In countries with a high prevalence of the transfusion transmitted infections (TTIs) like India there are likely to be a significant number of window period donations. The NAT (nucleic acid amplification technology) can detect the presence of VIRUS before antibodies appear in the blood. NAT has been implemented in SRK centers since 1st April 2013. It is being performed on all blood units collected from the voluntary blood donors, in addition to mandatory ELISA.
NAT is a very sensitive test that allows direct detection of HIV-1, HCV, and HBV viruses in blood sample. It is a combined test that can detect the presence of HIV-1, HCV and HBV. If the combined NAT test is positive, a second test specific for each virus, HIV-1, HCV, and HBV is done.
Nucleic Acid Testing
Viral Window Period*
The period between infection and detection of the virus by the best.
Serological Screening Method
Conventionally, laboratories detect HIV, HCV and HBV through testing the viral antibody in blood units. In other words, antibody screening cannot detect the acute viral infection during the window period if not enough amount of viral antibodies is produced. Therefore, it is possible to be infected if a patient receives a blood unit donated during the window period. The window period for HIV is approximately 22 days, and for HCV is 66 days and HBV is 59 days.
What is Nucleic Acid Testing?
Nucleic Acid Testing (NAT) directly amplifies and detects the genetic material of viral nucleic acid (DNA or RAN), in order to screen for the existence of the transfusion transmitted virus in donated blood, such as HIV (Human Immunohematology Viurs) and HCV (Hepatitis C Virus).
The Purpose of Nucleic Acid Testing
NAT can detect virus donated by carriers who do not seroconvert or lack antibody. As long as the virus inside body cells grow to a certain amount and enter the blood stream, it can be picked up by NAT before the production of antibodies by the immune system. In this way, it greatly shortens the window period to 11 days for HIV,; to 23 days for HCV and to 34 days for HBV, providing a much safer blood product.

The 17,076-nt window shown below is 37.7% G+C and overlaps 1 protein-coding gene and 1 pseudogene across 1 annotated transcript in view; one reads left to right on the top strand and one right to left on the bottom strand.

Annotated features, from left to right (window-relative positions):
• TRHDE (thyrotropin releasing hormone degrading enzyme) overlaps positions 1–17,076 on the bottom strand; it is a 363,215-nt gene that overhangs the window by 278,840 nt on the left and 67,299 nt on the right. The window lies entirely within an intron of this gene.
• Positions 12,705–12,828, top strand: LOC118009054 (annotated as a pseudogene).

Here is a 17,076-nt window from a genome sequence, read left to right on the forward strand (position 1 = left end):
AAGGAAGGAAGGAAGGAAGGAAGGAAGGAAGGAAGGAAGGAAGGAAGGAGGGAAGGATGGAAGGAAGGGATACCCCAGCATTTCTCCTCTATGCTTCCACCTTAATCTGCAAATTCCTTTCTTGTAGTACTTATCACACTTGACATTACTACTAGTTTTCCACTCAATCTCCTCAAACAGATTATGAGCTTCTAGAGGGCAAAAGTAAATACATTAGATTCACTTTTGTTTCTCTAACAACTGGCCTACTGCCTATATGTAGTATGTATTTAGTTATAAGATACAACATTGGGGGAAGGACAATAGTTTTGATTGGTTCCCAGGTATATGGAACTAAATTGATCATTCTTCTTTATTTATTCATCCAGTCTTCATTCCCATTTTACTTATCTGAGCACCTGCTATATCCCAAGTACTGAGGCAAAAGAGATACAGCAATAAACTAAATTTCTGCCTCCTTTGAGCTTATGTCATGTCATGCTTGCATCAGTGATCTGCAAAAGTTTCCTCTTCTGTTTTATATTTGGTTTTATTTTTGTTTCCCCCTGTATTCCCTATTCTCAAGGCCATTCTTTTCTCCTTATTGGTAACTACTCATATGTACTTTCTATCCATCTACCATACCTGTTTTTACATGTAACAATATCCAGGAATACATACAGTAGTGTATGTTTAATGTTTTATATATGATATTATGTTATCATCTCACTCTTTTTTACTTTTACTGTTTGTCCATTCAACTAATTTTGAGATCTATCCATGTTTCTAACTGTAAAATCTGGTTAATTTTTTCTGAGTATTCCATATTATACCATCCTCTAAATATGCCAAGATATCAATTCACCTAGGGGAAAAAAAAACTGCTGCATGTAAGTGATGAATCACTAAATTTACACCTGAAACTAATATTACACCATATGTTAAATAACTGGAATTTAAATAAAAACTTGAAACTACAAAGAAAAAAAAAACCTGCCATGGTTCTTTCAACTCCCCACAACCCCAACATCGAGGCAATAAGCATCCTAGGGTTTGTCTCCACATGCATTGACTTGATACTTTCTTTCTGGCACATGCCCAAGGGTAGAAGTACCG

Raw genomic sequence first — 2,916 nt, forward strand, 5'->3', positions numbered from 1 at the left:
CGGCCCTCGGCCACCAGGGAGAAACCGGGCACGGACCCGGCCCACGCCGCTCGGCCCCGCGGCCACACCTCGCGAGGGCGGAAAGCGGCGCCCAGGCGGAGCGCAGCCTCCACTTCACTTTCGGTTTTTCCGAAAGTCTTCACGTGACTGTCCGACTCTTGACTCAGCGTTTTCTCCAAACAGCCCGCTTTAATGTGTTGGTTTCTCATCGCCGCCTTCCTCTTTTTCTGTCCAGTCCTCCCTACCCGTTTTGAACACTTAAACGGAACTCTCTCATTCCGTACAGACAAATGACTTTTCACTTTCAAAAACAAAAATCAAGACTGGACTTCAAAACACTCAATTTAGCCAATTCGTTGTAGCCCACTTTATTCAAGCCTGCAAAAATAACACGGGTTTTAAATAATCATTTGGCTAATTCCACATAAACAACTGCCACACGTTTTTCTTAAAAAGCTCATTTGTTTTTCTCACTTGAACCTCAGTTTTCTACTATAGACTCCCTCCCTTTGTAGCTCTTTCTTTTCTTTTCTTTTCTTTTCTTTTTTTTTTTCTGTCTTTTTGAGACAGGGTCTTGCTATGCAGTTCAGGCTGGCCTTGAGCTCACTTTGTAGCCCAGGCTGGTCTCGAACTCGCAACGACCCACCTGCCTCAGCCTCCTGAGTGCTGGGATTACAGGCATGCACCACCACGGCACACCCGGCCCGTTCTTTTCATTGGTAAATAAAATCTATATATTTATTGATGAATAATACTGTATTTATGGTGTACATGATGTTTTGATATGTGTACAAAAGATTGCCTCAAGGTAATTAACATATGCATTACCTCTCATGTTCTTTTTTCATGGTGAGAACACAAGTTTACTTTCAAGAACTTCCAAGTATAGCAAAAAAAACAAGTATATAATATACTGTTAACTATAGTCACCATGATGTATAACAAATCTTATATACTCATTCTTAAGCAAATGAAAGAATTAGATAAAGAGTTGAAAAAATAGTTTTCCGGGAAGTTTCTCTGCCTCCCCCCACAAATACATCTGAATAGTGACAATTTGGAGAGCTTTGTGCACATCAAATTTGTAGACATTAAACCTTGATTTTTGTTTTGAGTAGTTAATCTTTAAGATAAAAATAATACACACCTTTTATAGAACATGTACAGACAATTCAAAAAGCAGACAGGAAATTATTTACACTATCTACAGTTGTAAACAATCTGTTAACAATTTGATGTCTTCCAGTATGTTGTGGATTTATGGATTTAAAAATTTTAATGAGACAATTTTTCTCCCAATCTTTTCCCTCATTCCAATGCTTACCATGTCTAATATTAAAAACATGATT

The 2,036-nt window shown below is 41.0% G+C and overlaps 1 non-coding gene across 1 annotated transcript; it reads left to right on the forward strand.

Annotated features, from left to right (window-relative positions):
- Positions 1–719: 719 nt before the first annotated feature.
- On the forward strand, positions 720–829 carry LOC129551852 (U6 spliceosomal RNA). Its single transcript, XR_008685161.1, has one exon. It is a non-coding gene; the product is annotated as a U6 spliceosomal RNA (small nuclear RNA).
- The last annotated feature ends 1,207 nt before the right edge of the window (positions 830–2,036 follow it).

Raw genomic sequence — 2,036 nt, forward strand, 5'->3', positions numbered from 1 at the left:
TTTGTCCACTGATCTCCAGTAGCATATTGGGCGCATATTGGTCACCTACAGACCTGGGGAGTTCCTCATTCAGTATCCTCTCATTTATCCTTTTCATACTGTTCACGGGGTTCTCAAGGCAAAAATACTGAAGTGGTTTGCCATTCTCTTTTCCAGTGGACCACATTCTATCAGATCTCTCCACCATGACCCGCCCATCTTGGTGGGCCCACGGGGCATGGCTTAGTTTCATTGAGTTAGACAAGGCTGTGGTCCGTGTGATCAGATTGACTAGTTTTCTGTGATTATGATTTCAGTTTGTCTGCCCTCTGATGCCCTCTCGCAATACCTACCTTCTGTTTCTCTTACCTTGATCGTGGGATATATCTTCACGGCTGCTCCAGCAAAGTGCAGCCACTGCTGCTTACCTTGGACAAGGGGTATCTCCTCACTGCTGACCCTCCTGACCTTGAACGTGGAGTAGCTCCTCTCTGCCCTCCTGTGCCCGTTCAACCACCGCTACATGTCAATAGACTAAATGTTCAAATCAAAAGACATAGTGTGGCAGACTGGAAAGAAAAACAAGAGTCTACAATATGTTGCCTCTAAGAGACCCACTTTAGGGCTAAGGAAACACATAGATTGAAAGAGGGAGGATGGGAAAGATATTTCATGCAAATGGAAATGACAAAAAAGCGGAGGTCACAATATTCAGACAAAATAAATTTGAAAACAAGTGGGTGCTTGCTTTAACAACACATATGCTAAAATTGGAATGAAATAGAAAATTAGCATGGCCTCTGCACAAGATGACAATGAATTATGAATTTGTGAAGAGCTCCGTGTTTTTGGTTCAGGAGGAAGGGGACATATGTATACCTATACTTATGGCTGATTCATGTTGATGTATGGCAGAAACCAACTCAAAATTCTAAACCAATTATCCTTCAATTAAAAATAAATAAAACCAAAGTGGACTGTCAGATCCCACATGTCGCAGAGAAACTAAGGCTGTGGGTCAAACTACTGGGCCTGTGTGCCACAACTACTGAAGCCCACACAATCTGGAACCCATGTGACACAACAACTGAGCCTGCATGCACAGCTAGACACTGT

Nucleic Acid Testing Procedure
1. Sample pooling and nucleic acid extraction-To remove the viral envelope and protein, the nucleic acid is then released and purified.
2. Target DNA and RNA amplification-Since the amount of virus in blood circulation during acute phase infection may not reach the detection limit of NAT, the viral nucleic acid is amplified Polymerase Chain Reaction (PCR) to increase the number of detectable viremic units.
3. Target DNA and RNA Amplicon Detection-To identify whether the specimen is positive or negative by detecting the amplicon using automatic equipment.
The implementation of Nucleic Acid Testing aims to reinforce the safety of blood supply, not for donors to test for such virus.
The India Multi-Centre study shows that NAT would pick up 1 in 1528 infected units which were cleared by Serology.
Based on this approximately 1 in 2400 units in India are still infecte.
With 1 unit being transfused to up to 3 patients, NAT could interdict 7500 infections of HIV and Hepatitis B & C annually in India.
|Viral Window Period|
|Antibody Testing||Nucleic Acid Testing|
|HIV||22 days||11 days|
|Hepatitis C||66 days||23 days|
|Hapatitis B||59 days||34 days|